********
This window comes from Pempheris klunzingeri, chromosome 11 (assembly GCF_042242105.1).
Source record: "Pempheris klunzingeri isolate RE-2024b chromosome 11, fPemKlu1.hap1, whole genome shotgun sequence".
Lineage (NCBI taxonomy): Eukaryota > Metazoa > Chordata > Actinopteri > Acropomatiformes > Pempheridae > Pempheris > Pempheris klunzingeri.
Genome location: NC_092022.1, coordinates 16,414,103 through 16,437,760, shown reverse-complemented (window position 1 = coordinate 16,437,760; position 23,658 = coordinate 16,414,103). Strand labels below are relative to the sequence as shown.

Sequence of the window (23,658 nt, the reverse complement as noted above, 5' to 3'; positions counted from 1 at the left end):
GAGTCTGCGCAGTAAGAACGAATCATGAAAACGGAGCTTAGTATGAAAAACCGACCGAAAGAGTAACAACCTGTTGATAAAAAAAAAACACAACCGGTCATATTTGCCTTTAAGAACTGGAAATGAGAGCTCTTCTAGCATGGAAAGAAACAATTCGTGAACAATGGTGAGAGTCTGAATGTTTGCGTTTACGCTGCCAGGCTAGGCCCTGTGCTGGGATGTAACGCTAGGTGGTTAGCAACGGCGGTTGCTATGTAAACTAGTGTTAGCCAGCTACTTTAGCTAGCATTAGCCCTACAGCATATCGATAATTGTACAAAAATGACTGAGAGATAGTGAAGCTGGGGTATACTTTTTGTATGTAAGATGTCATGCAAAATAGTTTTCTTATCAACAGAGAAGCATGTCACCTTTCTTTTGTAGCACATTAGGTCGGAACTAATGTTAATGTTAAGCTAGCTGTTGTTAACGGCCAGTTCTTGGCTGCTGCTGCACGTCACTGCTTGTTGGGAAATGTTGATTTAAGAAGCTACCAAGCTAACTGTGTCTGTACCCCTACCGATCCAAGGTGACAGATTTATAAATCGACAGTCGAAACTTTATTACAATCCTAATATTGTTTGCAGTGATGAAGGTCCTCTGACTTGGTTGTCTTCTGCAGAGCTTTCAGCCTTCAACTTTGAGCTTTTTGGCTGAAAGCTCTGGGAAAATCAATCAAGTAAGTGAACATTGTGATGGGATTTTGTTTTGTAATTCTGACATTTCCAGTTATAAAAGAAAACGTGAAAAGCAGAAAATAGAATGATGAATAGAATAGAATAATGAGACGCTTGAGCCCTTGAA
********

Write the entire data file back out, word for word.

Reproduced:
This window comes from Pempheris klunzingeri, chromosome 11 (assembly GCF_042242105.1).
Source record: "Pempheris klunzingeri isolate RE-2024b chromosome 11, fPemKlu1.hap1, whole genome shotgun sequence".
Lineage (NCBI taxonomy): Eukaryota > Metazoa > Chordata > Actinopteri > Acropomatiformes > Pempheridae > Pempheris > Pempheris klunzingeri.
Genome location: NC_092022.1, coordinates 16,414,103 through 16,437,760, shown reverse-complemented (window position 1 = coordinate 16,437,760; position 23,658 = coordinate 16,414,103). Strand labels below are relative to the sequence as shown.

Sequence of the window (23,658 nt, the reverse complement as noted above, 5' to 3'; positions counted from 1 at the left end):
GAGTCTGCGCAGTAAGAACGAATCATGAAAACGGAGCTTAGTATGAAAAACCGACCGAAAGAGTAACAACCTGTTGATAAAAAAAAAACACAACCGGTCATATTTGCCTTTAAGAACTGGAAATGAGAGCTCTTCTAGCATGGAAAGAAACAATTCGTGAACAATGGTGAGAGTCTGAATGTTTGCGTTTACGCTGCCAGGCTAGGCCCTGTGCTGGGATGTAACGCTAGGTGGTTAGCAACGGCGGTTGCTATGTAAACTAGTGTTAGCCAGCTACTTTAGCTAGCATTAGCCCTACAGCATATCGATAATTGTACAAAAATGACTGAGAGATAGTGAAGCTGGGGTATACTTTTTGTATGTAAGATGTCATGCAAAATAGTTTTCTTATCAACAGAGAAGCATGTCACCTTTCTTTTGTAGCACATTAGGTCGGAACTAATGTTAATGTTAAGCTAGCTGTTGTTAACGGCCAGTTCTTGGCTGCTGCTGCACGTCACTGCTTGTTGGGAAATGTTGATTTAAGAAGCTACCAAGCTAACTGTGTCTGTACCCCTACCGATCCAAGGTGACAGATTTATAAATCGACAGTCGAAACTTTATTACAATCCTAATATTGTTTGCAGTGATGAAGGTCCTCTGACTTGGTTGTCTTCTGCAGAGCTTTCAGCCTTCAACTTTGAGCTTTTTGGCTGAAAGCTCTGGGAAAATCAATCAAGTAAGTGAACATTGTGATGGGATTTTGTTTTGTAATTCTGACATTTCCAGTTATAAAAGAAAACGTGAAAAGCAGAAAATAGAATGATGAATAGAATAGAATAATGAGACGCTTGAGCCCTTGAA